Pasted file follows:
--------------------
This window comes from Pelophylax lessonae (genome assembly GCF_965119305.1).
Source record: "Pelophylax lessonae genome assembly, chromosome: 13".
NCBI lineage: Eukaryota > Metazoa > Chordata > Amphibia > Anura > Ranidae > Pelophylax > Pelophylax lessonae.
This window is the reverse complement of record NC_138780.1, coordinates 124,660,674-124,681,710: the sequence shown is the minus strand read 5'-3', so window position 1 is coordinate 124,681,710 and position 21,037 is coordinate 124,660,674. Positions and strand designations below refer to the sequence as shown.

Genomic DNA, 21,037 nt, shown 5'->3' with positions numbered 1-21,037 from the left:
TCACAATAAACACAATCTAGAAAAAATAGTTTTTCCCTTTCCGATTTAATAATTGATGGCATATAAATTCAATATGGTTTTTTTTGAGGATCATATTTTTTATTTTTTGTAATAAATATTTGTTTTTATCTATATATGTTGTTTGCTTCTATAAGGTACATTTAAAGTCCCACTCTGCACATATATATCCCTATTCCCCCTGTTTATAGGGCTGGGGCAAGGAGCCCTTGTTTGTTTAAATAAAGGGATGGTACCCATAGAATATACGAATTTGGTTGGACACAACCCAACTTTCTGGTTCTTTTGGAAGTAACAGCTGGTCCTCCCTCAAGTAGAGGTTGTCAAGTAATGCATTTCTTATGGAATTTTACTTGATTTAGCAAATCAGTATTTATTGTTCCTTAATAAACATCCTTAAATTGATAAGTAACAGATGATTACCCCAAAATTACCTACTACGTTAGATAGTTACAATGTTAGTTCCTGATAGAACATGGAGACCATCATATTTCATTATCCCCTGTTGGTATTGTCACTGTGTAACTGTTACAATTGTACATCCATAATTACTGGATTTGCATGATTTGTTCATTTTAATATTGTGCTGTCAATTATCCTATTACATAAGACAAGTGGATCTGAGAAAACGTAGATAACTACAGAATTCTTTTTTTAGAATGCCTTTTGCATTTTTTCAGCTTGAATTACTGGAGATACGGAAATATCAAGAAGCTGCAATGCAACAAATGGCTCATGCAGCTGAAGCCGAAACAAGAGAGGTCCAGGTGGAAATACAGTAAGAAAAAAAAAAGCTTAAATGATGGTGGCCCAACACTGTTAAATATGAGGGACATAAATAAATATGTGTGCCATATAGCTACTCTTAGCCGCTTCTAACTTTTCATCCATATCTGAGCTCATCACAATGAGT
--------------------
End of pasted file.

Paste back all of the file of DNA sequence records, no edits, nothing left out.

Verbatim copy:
This window comes from Pelophylax lessonae (genome assembly GCF_965119305.1).
Source record: "Pelophylax lessonae genome assembly, chromosome: 13".
NCBI lineage: Eukaryota > Metazoa > Chordata > Amphibia > Anura > Ranidae > Pelophylax > Pelophylax lessonae.
This window is the reverse complement of record NC_138780.1, coordinates 124,660,674-124,681,710: the sequence shown is the minus strand read 5'-3', so window position 1 is coordinate 124,681,710 and position 21,037 is coordinate 124,660,674. Positions and strand designations below refer to the sequence as shown.

Genomic DNA, 21,037 nt, shown 5'->3' with positions numbered 1-21,037 from the left:
TCACAATAAACACAATCTAGAAAAAATAGTTTTTCCCTTTCCGATTTAATAATTGATGGCATATAAATTCAATATGGTTTTTTTTGAGGATCATATTTTTTATTTTTTGTAATAAATATTTGTTTTTATCTATATATGTTGTTTGCTTCTATAAGGTACATTTAAAGTCCCACTCTGCACATATATATCCCTATTCCCCCTGTTTATAGGGCTGGGGCAAGGAGCCCTTGTTTGTTTAAATAAAGGGATGGTACCCATAGAATATACGAATTTGGTTGGACACAACCCAACTTTCTGGTTCTTTTGGAAGTAACAGCTGGTCCTCCCTCAAGTAGAGGTTGTCAAGTAATGCATTTCTTATGGAATTTTACTTGATTTAGCAAATCAGTATTTATTGTTCCTTAATAAACATCCTTAAATTGATAAGTAACAGATGATTACCCCAAAATTACCTACTACGTTAGATAGTTACAATGTTAGTTCCTGATAGAACATGGAGACCATCATATTTCATTATCCCCTGTTGGTATTGTCACTGTGTAACTGTTACAATTGTACATCCATAATTACTGGATTTGCATGATTTGTTCATTTTAATATTGTGCTGTCAATTATCCTATTACATAAGACAAGTGGATCTGAGAAAACGTAGATAACTACAGAATTCTTTTTTTAGAATGCCTTTTGCATTTTTTCAGCTTGAATTACTGGAGATACGGAAATATCAAGAAGCTGCAATGCAACAAATGGCTCATGCAGCTGAAGCCGAAACAAGAGAGGTCCAGGTGGAAATACAGTAAGAAAAAAAAAAGCTTAAATGATGGTGGCCCAACACTGTTAAATATGAGGGACATAAATAAATATGTGTGCCATATAGCTACTCTTAGCCGCTTCTAACTTTTCATCCATATCTGAGCTCATCACAATGAGT